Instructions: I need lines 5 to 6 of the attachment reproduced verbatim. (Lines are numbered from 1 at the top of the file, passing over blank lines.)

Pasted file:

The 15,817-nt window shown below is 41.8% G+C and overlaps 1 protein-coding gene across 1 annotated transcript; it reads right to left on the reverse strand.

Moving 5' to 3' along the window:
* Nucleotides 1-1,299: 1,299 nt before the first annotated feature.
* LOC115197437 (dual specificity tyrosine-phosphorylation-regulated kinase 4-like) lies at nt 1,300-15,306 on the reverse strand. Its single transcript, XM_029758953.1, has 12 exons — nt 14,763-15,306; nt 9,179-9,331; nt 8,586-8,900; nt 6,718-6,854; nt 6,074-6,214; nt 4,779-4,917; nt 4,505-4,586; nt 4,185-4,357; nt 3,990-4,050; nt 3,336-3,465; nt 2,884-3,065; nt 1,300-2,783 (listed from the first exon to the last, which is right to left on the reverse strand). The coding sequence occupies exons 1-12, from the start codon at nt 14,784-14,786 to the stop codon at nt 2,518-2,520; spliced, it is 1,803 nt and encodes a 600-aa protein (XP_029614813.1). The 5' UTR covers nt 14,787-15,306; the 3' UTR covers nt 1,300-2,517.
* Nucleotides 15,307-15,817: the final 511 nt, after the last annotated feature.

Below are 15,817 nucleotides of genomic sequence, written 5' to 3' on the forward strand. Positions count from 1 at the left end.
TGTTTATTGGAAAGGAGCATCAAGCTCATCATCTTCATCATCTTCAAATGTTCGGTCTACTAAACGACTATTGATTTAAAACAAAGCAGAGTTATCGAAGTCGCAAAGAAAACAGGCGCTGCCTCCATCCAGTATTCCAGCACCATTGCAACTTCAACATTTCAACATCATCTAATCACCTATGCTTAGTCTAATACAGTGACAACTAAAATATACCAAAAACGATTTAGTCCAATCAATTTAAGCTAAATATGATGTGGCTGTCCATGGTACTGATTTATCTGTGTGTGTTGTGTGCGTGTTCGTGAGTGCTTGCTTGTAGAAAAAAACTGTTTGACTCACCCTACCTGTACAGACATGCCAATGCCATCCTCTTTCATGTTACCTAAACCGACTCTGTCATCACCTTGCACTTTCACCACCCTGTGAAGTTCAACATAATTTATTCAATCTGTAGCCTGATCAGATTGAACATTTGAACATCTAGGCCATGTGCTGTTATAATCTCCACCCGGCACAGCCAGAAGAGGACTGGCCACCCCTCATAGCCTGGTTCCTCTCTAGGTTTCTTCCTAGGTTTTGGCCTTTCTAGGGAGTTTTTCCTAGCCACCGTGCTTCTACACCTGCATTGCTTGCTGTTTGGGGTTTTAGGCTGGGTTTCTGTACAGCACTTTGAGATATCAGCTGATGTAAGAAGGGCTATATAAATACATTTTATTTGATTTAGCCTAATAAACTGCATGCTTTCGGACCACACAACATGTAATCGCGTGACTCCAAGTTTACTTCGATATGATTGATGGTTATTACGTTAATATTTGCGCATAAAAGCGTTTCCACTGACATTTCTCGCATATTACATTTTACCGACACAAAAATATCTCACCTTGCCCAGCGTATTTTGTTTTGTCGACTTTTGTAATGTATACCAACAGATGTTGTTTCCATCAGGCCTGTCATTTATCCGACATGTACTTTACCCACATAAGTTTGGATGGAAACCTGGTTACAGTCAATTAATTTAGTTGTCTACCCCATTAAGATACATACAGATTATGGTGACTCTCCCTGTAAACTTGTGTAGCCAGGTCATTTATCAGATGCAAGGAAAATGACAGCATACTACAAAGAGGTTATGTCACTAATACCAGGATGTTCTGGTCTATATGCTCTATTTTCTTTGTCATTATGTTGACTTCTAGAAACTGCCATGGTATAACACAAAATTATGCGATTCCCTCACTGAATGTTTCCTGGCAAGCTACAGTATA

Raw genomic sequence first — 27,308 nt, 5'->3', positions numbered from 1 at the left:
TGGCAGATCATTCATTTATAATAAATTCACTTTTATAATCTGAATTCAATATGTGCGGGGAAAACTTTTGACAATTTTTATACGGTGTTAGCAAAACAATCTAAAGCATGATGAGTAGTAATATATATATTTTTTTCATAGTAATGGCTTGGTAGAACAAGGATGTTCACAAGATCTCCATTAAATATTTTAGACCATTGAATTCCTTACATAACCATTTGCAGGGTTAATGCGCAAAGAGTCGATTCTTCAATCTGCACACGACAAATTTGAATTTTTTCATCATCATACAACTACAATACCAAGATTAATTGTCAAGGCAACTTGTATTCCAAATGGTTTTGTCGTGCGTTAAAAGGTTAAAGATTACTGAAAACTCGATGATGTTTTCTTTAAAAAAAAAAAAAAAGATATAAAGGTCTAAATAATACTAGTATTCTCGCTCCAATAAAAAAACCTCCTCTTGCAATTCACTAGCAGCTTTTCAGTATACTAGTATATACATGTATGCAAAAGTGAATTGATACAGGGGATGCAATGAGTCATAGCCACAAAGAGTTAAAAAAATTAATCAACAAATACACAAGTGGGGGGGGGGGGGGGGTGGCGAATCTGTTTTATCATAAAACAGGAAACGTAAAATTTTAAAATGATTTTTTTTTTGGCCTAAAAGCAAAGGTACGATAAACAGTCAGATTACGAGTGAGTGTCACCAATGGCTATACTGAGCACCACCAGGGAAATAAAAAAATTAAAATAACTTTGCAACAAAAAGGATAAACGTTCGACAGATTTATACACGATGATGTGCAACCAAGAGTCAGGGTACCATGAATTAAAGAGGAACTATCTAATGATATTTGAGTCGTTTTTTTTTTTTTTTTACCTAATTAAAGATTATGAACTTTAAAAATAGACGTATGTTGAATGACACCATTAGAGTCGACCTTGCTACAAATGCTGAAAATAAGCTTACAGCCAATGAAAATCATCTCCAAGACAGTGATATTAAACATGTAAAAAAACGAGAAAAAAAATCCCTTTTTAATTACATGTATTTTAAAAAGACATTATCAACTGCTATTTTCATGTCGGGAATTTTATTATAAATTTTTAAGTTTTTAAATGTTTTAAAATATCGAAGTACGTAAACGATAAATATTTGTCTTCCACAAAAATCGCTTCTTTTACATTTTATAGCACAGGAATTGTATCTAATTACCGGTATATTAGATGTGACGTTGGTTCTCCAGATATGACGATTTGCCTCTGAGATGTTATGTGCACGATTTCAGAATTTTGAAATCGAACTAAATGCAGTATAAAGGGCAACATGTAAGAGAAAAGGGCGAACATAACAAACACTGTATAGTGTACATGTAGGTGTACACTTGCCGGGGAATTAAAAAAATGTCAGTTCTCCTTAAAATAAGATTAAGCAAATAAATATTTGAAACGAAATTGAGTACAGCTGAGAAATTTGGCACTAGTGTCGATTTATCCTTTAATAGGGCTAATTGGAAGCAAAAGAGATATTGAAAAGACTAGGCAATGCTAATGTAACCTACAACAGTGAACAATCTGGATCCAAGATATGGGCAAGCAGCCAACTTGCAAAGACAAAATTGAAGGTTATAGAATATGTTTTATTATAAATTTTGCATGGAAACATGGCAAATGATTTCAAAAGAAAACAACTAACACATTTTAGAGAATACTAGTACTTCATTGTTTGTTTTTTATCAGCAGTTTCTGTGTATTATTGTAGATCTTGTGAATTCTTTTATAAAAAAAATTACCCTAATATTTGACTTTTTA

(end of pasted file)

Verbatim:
* Nucleotides 15,307-15,817: the final 511 nt, after the last annotated feature.

Below are 15,817 nucleotides of genomic sequence, written 5' to 3' on the forward strand. Positions count from 1 at the left end.